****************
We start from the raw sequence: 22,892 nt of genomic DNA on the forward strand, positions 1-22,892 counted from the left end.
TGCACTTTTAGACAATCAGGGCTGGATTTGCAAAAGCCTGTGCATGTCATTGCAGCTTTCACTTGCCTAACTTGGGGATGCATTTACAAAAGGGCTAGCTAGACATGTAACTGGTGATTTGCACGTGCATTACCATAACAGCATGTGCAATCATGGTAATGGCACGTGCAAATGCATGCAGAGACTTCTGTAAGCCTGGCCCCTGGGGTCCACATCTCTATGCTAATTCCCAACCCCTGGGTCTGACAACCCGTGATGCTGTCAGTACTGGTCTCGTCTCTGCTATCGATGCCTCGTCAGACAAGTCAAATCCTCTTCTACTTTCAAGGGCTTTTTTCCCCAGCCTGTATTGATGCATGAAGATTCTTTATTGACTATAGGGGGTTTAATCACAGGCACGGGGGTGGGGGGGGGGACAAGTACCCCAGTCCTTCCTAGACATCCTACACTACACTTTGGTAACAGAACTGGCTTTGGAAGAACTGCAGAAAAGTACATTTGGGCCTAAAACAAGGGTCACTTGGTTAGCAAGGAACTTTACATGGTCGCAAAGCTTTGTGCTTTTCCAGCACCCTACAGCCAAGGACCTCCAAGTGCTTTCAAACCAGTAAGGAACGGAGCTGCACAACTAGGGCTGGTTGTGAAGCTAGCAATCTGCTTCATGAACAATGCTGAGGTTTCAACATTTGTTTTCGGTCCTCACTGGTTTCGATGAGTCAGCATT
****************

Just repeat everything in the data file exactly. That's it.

We start from the raw sequence: 22,892 nt of genomic DNA on the forward strand, positions 1-22,892 counted from the left end.
TGCACTTTTAGACAATCAGGGCTGGATTTGCAAAAGCCTGTGCATGTCATTGCAGCTTTCACTTGCCTAACTTGGGGATGCATTTACAAAAGGGCTAGCTAGACATGTAACTGGTGATTTGCACGTGCATTACCATAACAGCATGTGCAATCATGGTAATGGCACGTGCAAATGCATGCAGAGACTTCTGTAAGCCTGGCCCCTGGGGTCCACATCTCTATGCTAATTCCCAACCCCTGGGTCTGACAACCCGTGATGCTGTCAGTACTGGTCTCGTCTCTGCTATCGATGCCTCGTCAGACAAGTCAAATCCTCTTCTACTTTCAAGGGCTTTTTTCCCCAGCCTGTATTGATGCATGAAGATTCTTTATTGACTATAGGGGGTTTAATCACAGGCACGGGGGTGGGGGGGGGGACAAGTACCCCAGTCCTTCCTAGACATCCTACACTACACTTTGGTAACAGAACTGGCTTTGGAAGAACTGCAGAAAAGTACATTTGGGCCTAAAACAAGGGTCACTTGGTTAGCAAGGAACTTTACATGGTCGCAAAGCTTTGTGCTTTTCCAGCACCCTACAGCCAAGGACCTCCAAGTGCTTTCAAACCAGTAAGGAACGGAGCTGCACAACTAGGGCTGGTTGTGAAGCTAGCAATCTGCTTCATGAACAATGCTGAGGTTTCAACATTTGTTTTCGGTCCTCACTGGTTTCGATGAGTCAGCATT